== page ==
Texas has slowly reduced the misuse of antipsychotics in nursing homes in recent years, but experts and advocacy groups say more can and should be done. Texas legislators are considering a pair of bills that would require the written consent of a patient or a family member before an antipsychotic drug is given to a nursing-home patient.
Amanda Fredriksen, associate state director at AARP Texas, explained about 12,000 nursing home residents are being given antipsychotic drugs for no legitimate reason, perhaps other than the convenience of staff in caring for patients who otherwise might be difficult. She said these medications are intended to treat schizophrenia, bipolar disease and Tourette’s syndrome, but are dangerous for those with Alzheimer’s and dementia.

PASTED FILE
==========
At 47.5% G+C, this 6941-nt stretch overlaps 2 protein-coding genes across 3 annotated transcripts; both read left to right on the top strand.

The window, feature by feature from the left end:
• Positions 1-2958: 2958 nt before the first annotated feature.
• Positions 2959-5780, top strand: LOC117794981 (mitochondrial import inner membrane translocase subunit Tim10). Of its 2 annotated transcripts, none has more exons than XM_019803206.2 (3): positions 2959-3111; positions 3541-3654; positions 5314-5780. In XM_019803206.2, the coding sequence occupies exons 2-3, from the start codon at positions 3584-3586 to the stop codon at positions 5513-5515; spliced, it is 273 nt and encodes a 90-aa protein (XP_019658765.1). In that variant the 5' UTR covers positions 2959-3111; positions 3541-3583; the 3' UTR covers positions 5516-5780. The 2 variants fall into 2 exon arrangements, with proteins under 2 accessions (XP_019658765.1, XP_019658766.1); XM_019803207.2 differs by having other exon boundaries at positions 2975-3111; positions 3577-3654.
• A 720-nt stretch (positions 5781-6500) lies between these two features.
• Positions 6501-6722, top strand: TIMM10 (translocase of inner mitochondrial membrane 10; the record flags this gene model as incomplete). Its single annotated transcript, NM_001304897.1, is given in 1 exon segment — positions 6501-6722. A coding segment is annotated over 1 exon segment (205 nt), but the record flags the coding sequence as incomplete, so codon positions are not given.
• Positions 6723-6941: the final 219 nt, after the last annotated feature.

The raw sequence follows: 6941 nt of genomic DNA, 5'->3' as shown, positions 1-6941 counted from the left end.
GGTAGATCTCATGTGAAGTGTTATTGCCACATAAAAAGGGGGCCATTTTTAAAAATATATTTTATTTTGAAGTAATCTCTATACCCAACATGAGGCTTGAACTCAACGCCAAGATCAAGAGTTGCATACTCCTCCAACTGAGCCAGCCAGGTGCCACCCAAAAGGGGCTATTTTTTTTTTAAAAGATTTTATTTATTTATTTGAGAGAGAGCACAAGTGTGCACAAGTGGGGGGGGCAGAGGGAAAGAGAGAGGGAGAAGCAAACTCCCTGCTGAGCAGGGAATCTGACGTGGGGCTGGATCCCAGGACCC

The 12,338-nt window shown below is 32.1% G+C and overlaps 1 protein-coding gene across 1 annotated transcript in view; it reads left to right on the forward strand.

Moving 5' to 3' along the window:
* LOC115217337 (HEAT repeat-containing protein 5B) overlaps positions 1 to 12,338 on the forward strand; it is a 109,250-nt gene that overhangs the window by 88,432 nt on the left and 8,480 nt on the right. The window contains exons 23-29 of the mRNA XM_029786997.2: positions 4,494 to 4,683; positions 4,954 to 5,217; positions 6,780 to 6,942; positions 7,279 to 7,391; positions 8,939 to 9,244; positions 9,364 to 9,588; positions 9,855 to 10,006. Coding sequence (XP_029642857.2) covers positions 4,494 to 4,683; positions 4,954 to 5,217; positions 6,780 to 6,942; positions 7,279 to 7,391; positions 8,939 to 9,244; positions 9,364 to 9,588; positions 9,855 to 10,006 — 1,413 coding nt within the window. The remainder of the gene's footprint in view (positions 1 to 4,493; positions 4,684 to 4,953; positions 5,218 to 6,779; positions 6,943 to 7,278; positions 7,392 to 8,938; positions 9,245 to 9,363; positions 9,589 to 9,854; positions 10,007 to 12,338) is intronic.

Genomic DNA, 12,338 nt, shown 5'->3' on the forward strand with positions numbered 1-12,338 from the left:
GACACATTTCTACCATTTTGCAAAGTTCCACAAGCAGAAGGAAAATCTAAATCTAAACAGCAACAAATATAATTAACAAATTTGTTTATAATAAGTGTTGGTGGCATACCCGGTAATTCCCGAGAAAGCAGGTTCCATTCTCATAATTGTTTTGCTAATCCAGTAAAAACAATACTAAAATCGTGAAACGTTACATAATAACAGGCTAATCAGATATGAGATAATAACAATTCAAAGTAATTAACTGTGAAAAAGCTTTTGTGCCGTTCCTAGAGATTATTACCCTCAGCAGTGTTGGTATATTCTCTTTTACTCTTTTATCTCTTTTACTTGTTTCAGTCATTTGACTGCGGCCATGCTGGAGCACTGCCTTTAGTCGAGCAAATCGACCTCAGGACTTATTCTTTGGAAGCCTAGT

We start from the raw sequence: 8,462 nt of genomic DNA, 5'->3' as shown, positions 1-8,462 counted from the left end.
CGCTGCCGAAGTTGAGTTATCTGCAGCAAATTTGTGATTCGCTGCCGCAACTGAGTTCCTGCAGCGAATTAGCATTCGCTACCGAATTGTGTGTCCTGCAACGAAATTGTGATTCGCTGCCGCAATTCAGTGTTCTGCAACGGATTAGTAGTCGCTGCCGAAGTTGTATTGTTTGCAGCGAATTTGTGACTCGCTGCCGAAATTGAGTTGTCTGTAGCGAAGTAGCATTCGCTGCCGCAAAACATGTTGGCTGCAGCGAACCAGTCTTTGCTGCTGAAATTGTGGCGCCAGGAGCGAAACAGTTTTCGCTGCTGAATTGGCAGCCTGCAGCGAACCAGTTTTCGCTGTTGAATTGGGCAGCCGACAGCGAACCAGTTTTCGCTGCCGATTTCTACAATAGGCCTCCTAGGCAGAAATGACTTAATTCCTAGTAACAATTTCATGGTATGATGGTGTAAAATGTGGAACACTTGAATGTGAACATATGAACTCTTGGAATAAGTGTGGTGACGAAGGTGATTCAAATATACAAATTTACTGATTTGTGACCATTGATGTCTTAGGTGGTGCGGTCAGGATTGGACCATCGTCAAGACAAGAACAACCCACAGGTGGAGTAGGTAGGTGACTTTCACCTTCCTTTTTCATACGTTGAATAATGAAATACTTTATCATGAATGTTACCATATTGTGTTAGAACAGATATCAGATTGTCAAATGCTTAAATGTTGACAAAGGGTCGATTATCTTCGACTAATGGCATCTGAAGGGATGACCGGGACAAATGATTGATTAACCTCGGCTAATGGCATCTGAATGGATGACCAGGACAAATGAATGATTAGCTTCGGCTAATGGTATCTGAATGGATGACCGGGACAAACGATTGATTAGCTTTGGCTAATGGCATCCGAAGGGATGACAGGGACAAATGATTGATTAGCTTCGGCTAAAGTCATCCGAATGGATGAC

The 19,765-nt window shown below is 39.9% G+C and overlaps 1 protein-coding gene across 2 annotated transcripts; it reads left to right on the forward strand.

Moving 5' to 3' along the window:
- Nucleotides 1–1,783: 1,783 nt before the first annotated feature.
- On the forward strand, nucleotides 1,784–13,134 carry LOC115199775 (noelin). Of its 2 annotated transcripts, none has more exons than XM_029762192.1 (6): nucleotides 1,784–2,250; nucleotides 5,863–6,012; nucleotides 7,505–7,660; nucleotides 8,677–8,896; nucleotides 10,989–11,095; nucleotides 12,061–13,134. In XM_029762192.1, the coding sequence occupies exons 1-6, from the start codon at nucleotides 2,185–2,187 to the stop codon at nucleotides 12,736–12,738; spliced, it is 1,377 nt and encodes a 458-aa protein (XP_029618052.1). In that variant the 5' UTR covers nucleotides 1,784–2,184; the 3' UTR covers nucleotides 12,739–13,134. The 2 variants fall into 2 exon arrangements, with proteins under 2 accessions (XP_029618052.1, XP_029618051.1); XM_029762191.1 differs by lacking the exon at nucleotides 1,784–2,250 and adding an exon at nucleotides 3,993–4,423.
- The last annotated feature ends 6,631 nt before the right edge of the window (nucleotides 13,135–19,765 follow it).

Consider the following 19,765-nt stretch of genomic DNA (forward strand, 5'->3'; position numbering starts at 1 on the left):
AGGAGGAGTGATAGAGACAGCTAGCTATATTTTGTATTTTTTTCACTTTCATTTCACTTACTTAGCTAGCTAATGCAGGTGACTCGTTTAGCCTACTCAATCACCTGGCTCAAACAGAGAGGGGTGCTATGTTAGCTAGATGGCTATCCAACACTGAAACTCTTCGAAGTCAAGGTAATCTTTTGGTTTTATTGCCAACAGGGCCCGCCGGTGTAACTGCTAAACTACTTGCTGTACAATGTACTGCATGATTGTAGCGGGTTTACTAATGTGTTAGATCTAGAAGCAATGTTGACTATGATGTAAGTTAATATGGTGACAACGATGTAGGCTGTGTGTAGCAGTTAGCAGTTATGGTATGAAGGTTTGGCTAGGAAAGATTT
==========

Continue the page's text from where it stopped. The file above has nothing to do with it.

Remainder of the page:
“These drugs can increase the risk of falls, increase blood glucose levels, they dramatically increase the risk of stroke – all these risks are well known,” Fredriksen said. “We outlawed physical restraints many, many years ago and now we’ve moved to chemical restraints. It’s fairly barbaric. ”
Fredriksen noted there are other alternatives to antipsychotics, including music and memory therapies and safer medications.
“There are also behavior techniques that can be used to know how to anticipate some of the reactions from residents and intervene with different kinds of behavior techniques that don’t require any drugs at all,” she said.